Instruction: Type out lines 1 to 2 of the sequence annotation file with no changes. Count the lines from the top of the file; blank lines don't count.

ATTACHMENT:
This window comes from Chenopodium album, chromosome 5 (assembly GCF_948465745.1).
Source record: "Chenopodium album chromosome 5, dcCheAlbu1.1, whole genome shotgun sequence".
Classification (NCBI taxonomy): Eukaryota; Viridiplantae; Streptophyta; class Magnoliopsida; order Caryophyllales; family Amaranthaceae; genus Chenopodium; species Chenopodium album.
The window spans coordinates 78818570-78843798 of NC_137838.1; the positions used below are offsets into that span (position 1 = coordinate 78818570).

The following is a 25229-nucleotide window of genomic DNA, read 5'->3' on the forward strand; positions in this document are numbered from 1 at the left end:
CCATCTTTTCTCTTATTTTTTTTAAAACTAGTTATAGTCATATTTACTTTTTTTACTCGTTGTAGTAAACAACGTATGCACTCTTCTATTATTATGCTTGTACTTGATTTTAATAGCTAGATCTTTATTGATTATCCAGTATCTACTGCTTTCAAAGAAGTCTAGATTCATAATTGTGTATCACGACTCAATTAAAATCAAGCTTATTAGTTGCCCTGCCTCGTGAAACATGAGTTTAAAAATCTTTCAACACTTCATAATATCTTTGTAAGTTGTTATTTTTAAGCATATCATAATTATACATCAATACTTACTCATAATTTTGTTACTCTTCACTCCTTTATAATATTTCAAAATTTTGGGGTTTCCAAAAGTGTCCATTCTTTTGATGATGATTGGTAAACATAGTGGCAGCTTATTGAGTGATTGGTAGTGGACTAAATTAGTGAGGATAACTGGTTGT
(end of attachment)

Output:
This window comes from Chenopodium album, chromosome 5 (assembly GCF_948465745.1).
Source record: "Chenopodium album chromosome 5, dcCheAlbu1.1, whole genome shotgun sequence".